While “Go West” was a popular 19th-century admonition, the West worked hard to create and maintain its whiteness. Black people were excluded from settling in Oregon. California toyed with similar laws, and while it banned slavery in its state constitution, Democratic politicians controlled the state and sought to make life difficult for Black people.
Chief among these were rules limiting schooling to whites only and preventing Black witnesses from testifying in court against whites. As one historian put it, that made it so the best Black man could not beat the worst white man in a court of law. If California couldn’t have slavery — and there were early attempts to establish it there — it could make normal life nearly impossible for Black folks.
By the late 1850s, some 4,000 Black Americans lived in California, with a thriving community of around 1,000 in San Francisco. Some made money in the gold fields, others as merchants. A Black church, a Black-owned newspaper and a strong civil rights organization had been formed, but the battles for justice were all uphill as federal offices, the courts, and the state government were controlled by anti-Black Democrats.
A case that ignited the community was that of a teenage enslaved man named Archy Lee who had been brought to California by his white enslaver. Lee was afraid his owner would take him back to Mississippi where they were from. The 1857 Dred Scott Supreme Court decision ruled that fugitive slaves were property that must be returned. Archy Lee asked for his freedom in a “free” state. A legal battle royal took place. The Black community and white allies threw in to help Lee, but legal decisions went back and forth for months, with Lee held in various jails. If a non-fugitive could be enslaved in a free state, what meaning did the slavery ban in the California constitution have? Finally, a federal magistrate freed Lee. But while the battle for his freedom was won, it underlined the grave problems facing Black Californians. Would they still be free tomorrow?
Looking for safer haven, the community turned its eyes to the British colony of Vancouver Island, whose governor extended a welcome to Black immigrants. James Douglas, himself of mixed-race ancestry, said that Blacks in Victoria could own businesses, buy property, vote, become citizens, attend schools, and escape America’s racial bigotry. So in the spring of 1858, hundreds of San Francisco’s Black population pulled up stakes for Victoria.
Douglas wanted immigrants in part because the Fraser River and Cariboo gold rushes in British Columbia were drawing off workers. The colony needed bolstering against intruding gold-seeking white Americans too — Douglas was alert to losing territory to the Americans and border tensions were within sight of Victoria in the San Juan Islands.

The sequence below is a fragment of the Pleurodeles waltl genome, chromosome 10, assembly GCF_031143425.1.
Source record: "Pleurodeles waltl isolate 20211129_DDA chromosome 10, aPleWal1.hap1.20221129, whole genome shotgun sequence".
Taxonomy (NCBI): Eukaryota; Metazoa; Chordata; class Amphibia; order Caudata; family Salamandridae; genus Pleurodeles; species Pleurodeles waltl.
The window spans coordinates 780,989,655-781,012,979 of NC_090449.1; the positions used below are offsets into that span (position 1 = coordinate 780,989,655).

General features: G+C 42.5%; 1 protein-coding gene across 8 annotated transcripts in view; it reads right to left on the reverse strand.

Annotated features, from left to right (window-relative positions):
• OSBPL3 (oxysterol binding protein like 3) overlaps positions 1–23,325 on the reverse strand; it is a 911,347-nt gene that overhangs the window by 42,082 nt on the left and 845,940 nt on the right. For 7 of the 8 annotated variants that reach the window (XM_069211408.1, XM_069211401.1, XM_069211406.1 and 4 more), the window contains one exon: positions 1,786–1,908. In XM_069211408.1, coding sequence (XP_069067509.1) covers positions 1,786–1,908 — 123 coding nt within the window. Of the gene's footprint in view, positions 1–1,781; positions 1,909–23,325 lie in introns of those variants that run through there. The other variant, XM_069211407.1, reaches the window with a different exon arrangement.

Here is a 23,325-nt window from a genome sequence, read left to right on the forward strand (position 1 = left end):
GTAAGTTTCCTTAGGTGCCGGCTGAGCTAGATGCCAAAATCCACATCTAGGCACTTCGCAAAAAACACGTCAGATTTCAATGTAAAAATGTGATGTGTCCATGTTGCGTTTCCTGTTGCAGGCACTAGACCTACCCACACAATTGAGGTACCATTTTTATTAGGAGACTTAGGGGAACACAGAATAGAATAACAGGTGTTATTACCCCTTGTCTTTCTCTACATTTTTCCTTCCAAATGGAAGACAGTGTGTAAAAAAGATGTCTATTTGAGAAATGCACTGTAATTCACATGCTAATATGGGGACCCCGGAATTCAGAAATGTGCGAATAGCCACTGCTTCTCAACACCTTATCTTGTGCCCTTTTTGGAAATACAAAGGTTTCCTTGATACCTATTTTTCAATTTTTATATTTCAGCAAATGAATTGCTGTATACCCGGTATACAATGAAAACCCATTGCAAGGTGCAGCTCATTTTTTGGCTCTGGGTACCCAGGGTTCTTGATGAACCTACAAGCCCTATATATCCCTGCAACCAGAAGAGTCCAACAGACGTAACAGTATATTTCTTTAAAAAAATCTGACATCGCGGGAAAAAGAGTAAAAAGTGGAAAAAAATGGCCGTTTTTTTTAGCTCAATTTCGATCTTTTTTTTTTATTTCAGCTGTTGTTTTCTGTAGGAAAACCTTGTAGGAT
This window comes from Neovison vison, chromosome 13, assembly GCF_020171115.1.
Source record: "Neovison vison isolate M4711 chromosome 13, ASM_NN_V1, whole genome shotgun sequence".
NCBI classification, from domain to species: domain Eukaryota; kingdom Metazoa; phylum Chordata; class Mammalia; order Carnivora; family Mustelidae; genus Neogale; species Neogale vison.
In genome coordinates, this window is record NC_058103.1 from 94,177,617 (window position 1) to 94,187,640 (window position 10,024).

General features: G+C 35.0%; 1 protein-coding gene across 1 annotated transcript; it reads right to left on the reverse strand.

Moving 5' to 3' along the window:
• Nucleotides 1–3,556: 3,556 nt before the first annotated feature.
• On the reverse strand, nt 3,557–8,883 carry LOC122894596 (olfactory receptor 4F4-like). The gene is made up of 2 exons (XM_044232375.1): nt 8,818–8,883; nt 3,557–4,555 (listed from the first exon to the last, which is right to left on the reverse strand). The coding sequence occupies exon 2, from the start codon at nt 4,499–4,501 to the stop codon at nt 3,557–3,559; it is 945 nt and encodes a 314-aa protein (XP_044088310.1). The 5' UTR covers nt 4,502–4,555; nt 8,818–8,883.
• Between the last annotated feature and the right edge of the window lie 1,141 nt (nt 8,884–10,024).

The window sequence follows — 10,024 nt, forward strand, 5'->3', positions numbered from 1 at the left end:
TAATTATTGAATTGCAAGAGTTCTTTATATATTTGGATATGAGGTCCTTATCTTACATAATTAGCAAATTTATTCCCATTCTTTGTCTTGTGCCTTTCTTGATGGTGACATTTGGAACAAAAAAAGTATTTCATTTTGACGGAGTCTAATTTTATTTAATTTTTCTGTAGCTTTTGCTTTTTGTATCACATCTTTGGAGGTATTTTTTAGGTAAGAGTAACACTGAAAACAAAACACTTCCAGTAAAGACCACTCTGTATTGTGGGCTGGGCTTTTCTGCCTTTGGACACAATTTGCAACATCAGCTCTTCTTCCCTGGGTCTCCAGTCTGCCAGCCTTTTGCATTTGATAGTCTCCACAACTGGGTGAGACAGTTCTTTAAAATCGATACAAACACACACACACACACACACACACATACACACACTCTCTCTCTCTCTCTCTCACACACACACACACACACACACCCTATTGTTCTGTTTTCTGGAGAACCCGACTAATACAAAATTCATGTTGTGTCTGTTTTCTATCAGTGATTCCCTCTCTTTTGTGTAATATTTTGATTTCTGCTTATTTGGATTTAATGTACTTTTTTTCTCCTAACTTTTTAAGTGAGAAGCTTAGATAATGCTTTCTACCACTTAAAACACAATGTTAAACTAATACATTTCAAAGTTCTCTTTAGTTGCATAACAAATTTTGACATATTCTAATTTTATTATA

For their part, the Black immigrants were the first and largest influx of non-British immigrants to the colony. They came from all walks of life and quickly became key players in budding Victoria. Some were hired as policemen, and the province’s first militia was born, the all-Black Pioneer Rifles.
Mifflin Wistar Gibbs, a free Black businessman who had toured rural New York with Frederick Douglass and done well in San Francisco, became the first Black person elected in British Columbia when he was voted onto Victoria’s city council. Gibbs captured the promise Victoria offered: “I cannot describe,” he wrote in a memoir, “with what joy we hailed the opportunity to enjoy that liberty under the ‘British lion’ denied us beneath the pinions of the American Eagle.”
Gibbs had been a key player in freeing Archy Lee, and Lee joined the migration. So did the preacher and founder of the African Methodist Episcopal Zion Church of San Francisco, J.J. Moore. That church had raised much of the funds for Lee’s legal defense. Moore said the immigrants were looking for justice, suffrage and the right to “happy homes.”
Most of the immigrants settled in and around Victoria, but others moved out to farm, to settle on Salt Spring Island, or to join the hunt for gold in the B.C. interior. Some became British citizens. But integrating Victoria wasn’t easy. While the governor was welcoming, other residents were not, especially a large influx of white Americans who demanded segregation in churches and theaters.
The Union victory in the Civil War and the end of U.S. slavery signaled a new era for the expatriates. Many returned to the U.S., including Gibbs, who studied law and was the first elected Black judge in the U.S. in 1873, and later became U.S. consul to Madagascar. Moore wrote the history of the AME-Zion Church. And Archy Lee returned to California, where he died of fever in 1870.
The Black exodus his case helped trigger became an important chapter in U.S. and Canadian history, and its motivation was captured in verse by one Black Californian, a poet named Priscilla Stewart:
“God bless the queen’s majesty
Her scepter and her throne
She looked on us with sympathy
And offered us a home.
Far better breathe Canadian air
Where all are free and well
Than live in slavery’s atmosphere
And wear the chains of hell.”